Better World Books Reading Challenge – A Book that Rewrites History
Billy the Kid: The Endless Ride by Michael Wallis is a retelling of William Antrim’s story based on what is known of his life from cradle to grave and a look at the events that contributed to his outlook on life and interaction with the growing western population.
At Home: A Short History of Private Life by Bill Bryson is a collection of stories that deal with everyday historical aspects. Bill Bryson, who lives in a historic parish in Norfolk, tours his house with his readers and talks about the life of the previous owner. Let At Home: A Short History of Private Life take you on a journey into the past.
Better World Book Challenge 3 – A Childhood Favorite
In The Hiding Place by Corrie ten Boom, the author and her family lived in Haarlem in the Netherlands in 1940 when the Nazis invaded. As Calvinists, they saw it as their duty to help God’s people and set about creating a hiding place in their home for Jewish people that came to them for refuge. The Hiding Place follows their quest to save those they could and their ultimate capture and internment. Continue reading The Hiding Place by Corrie ten Boom
Twelve Days In May: Freedom Ride 1961 by Larry Dane Brimner, chronicles the journey of 13 black and white Civil Rights Activists from Washington D.C. to New Orleans. The riders planned a protest of the southern states ignoring two Supreme Court rulings that segregation on buses crossing state lines was unconstitutional. The protest was meant to be peaceful and shine a light on the nonobservance of the rulings in the south. What met them on their journey was violence and hate. Continue reading Twelve Days In May: Freedom Ride 1961 by Larry Dane Brimner
In 1951, Tobacco Farmer Henrietta Lacks died of cervical cancer. Before her death, cervical cells were harvested without her consent and became the first human cells to grow in a lab. They would grow an entire generation of new cells in a 24-hour period. Over the years those cells, known as HeLa to scientists, became a hot commodity in the scientific world standing at the forefront of some of the greatest medical breakthroughs, but Henrietta Lacks remained largely unknown. Unknown — until her daughter started looking to find out more about the mother she’d never known. The Immortal Life of Henrietta Lacks by Rebecca Skloot is her story. Continue reading The Immortal Life of Henrietta Lacks by Rebecca Skloot
The Life and the Adventures of a Haunted Convict by Austin Reed is the nineteenth-century account of his life as a free, black man born in 1823 who spent his life between hard labor, indentured servitude and incarceration at America’s first industrial prison. The recently discovered manuscript written when Reed was still in prison was authenticated by Yale scholar, Caleb Smith and includes letters written by Reed later in his life. Continue reading The Life and the Adventures of a Haunted Convict by Austin Reed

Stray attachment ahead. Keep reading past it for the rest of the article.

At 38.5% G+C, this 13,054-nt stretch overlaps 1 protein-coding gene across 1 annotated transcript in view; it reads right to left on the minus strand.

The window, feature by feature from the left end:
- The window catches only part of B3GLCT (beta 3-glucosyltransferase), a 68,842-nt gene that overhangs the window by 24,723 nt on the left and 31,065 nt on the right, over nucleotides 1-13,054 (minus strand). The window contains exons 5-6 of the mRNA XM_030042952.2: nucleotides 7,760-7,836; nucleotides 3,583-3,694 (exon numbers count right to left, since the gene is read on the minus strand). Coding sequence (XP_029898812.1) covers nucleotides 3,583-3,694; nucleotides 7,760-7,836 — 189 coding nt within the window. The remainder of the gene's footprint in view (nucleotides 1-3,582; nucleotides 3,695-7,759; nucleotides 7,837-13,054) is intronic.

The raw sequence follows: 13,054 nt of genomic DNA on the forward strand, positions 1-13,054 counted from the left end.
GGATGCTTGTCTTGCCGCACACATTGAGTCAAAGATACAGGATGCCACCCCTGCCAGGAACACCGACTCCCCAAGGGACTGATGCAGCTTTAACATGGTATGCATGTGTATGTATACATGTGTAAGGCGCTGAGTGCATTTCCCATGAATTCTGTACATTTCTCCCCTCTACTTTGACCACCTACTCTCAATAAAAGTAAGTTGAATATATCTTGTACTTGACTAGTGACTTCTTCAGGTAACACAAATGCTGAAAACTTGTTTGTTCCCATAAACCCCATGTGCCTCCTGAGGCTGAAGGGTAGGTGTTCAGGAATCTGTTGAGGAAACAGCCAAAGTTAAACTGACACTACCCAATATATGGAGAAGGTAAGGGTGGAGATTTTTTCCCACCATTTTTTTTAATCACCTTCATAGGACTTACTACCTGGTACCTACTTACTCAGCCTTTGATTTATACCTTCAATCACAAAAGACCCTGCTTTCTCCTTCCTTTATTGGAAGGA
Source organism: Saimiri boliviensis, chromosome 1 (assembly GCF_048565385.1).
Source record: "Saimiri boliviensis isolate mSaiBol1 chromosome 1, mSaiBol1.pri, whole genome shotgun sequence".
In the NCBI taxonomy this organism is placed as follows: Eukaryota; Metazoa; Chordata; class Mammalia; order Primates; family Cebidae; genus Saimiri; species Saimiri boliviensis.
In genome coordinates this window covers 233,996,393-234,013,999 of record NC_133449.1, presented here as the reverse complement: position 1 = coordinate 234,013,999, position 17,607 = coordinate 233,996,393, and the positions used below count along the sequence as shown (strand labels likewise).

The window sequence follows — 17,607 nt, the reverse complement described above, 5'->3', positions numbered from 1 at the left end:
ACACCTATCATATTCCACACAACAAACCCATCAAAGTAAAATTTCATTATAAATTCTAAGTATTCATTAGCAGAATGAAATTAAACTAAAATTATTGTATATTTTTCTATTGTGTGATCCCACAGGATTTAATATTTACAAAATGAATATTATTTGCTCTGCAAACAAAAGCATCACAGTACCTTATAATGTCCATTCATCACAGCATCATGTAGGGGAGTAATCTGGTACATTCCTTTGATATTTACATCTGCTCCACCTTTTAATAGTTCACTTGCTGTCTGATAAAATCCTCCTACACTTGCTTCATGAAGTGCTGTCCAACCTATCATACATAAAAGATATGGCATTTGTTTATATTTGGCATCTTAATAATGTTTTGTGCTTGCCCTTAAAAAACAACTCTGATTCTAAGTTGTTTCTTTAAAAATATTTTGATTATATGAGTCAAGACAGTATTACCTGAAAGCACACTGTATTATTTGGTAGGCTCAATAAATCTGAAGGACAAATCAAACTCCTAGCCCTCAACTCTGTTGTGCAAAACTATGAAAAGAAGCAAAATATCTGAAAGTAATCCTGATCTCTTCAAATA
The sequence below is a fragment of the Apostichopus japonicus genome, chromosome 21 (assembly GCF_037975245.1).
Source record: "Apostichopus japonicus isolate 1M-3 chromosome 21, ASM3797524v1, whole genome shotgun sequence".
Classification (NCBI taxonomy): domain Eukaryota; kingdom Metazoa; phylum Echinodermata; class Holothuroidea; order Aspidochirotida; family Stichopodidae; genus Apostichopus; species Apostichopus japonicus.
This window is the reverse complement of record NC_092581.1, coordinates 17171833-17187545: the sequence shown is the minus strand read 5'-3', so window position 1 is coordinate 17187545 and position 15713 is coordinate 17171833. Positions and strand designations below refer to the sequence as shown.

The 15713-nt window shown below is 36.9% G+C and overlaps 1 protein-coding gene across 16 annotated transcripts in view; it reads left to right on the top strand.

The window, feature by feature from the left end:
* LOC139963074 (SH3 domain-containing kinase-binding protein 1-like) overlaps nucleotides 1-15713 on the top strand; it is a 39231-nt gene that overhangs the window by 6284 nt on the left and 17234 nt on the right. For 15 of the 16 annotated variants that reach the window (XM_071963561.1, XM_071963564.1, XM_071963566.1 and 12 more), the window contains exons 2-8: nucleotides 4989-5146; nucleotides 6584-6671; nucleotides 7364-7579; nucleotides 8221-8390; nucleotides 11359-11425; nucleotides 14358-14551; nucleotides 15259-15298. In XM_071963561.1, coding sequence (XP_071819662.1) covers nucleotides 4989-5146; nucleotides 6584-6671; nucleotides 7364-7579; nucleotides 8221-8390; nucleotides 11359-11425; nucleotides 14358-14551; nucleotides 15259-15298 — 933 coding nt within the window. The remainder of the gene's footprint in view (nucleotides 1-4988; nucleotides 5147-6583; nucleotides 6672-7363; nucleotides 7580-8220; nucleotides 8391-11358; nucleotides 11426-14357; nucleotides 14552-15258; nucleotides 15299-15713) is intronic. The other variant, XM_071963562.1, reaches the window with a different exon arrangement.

In Adventures of an American Girl in Victorian London by Elizabeth L. Banks, it’s 1892, an American journalist named Elizabeth Banks launched the ultimate social experiment. She lived side by side with the people of Victorian England working in all manners of jobs from street sweeper to maid for some of the most demanding matrons in London. She also posed as an heiress to get the perspective of the elite. Adventures of an American Girl inLondon was originally published in 1894.Continue reading Adventures of an American Girl in Victorian London by Elizabeth L. Banks
Alonzo Fields started working in the White House in 1931 and was the head butler for the four Presidents — Hoover, Roosevelt, Truman and Eisenhower. My 21 Years in the White House by Alonzo Fields is a look through the eyes of a man keenly aware of the unique position he held and with nearly unlimited access at crucial points in U.S. history and his encounters with the world leaders that visited. Continue reading My 21 Years in the White House by Alonzo Fields
In Unto the Daughters: The Legacy of an Honor Killing in a Sicilian-American Family by Karen Tintori, the author writes about hints of matters that no one in the family would talk about. When the sister became the “one they got rid of” as a result of her aunt’s slip of the tongue, Tintori felt compelled to pursue the secret that her family had kept for many years. The author takes the reader on the process from innocent genealogy research to a deep secret uncovered.